It seems that the majority of people, even steak guzzling ones, understand why someone might become a vegetarian. Although most people don’t like to think about it, they know deep down that meat comes from the killing of animals, and let’s face it, that’s not too nice. If forced to contemplate it, most people can see that a select few find the deliberate terrifying of innocent animals, production line slaughter of those same sentient beings and then the consuming of their flesh to be somewhat less than appetising, or indeed moral. So far, so comprehensible. One in eight people are vegetarians in the UK, fact fans. In polite society, while vegetarians can be viewed as sensitive souls, vegans are often seen as odd or extremists, those who have taken the idea ‘too far.’
The three main reasons for becoming vegan tend to be 1) Health; 2) The Environment; 3) Animal welfare. Many people site all three as great reasons, although personally animal welfare comes top for me, with the other two being fabulous bonuses. I’ll go into detail about that later, but let’s go through the reasons for becoming a vegan in the order above.
Ok, starting with health, one of the things that surprised me when I went vegan was the amount of people who said ‘Well, there are all those elite athletes who are vegan, so there must be something in it.’ I admit I was pretty ignorant about that side of things at the beginning, but the more I looked into it, the more runners, body builders and tri-athletes I found who attributed much of their success to their vegan diet.( For example, the multi Grand Slam winning tennis playing sisters Venus and Serena Williams are both vegans.) I knew of celebrities who endorsed a vegan lifestyle, but I don’t generally turn to faddy Hollywood for health advice. Athletes are a better yardstick I’d say as their careers require them to be fit and healthy, not just thin. Many people cling onto the statistic that vegans tend to be about ten pounds lighter than non-vegans, but most sugar is vegan and take it from someone who knows, when you’re weaning yourself off cheese the sugar monster is ready in the wings to take its place in the unhealthy food fight. If you avoid processed food though, a vegan diet is about the best one you can get for your health.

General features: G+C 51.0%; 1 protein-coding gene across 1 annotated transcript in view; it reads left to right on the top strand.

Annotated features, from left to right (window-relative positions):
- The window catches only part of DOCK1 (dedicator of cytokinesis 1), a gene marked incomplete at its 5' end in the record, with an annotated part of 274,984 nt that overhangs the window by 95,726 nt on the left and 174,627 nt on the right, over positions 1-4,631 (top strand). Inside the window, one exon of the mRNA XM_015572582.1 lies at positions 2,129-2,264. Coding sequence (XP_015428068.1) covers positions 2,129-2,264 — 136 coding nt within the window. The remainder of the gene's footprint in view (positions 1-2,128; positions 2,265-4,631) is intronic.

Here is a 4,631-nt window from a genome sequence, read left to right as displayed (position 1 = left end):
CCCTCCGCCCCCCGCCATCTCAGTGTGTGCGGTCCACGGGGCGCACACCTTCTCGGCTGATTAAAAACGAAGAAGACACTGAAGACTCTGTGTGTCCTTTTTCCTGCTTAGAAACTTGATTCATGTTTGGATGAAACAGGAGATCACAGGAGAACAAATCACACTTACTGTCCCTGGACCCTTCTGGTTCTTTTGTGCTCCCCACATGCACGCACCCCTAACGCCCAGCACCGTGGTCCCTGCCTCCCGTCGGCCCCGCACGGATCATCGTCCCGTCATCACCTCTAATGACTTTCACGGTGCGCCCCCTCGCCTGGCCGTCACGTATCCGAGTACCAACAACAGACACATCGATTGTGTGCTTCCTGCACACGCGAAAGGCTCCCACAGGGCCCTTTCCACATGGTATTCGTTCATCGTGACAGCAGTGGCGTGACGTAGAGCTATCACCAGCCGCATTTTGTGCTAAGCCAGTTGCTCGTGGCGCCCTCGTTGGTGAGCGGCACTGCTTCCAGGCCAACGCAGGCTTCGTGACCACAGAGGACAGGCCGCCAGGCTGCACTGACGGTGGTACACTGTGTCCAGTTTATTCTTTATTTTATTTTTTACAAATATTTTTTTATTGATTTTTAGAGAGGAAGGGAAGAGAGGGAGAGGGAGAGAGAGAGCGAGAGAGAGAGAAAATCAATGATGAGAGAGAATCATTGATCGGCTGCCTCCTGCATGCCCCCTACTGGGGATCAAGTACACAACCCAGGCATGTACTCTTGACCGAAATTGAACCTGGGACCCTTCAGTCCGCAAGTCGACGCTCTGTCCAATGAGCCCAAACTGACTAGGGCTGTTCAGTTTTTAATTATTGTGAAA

Environmental issues are not just the concern of tree huggers. The animal agriculture industry is probably the most damaging contributing factor to the production of greenhouse gasses, deforestation and climate change. The recent documentary ‘Cowspiracy’ reveals this in chilling detail. So much land is cleared for grazing and so much methane is released into the atmosphere that it’s pretty hard to justify such a destructive business. Alternatives, like intensive factory farming are still damaging to the environment and the welfare levels for animals are utterly appalling. I’ve even seen cows being fitted with invasive devices, horrible open valves in their sides that supposedly sort out the methane problem. It seems cutting out meat from our diets or even cutting down on meat consumption are mad, extreme tactics compared to these other grotesque plans. The human population is growing, the land available to farm is shrinking and anyone who can put those two facts together will realise that if the world keeps consuming meat at the rate it does now, it won’t be long until the food wars break out.
Here is a fact. If everyone in the world stopped eating meat tomorrow, there would be nobody starving in the world. There’s a sobering thought for you. Did you know that most of the soy grown on earth is fed to farm animals? A staggering amount of grain is consumed by animals that are bred to be killed, when it could be going to feed people who don’t have enough to eat. I find it pretty shameful that just because rich countries have steak challenges in their restaurants and a McDonalds on every corner they force so many people in poor countries into starvation. A billion people go to bed each night with empty stomachs. Vegans get called weird all the time, but let me tell you, many vegans find it weird that meat-eaters are ok with what I’ve just told you.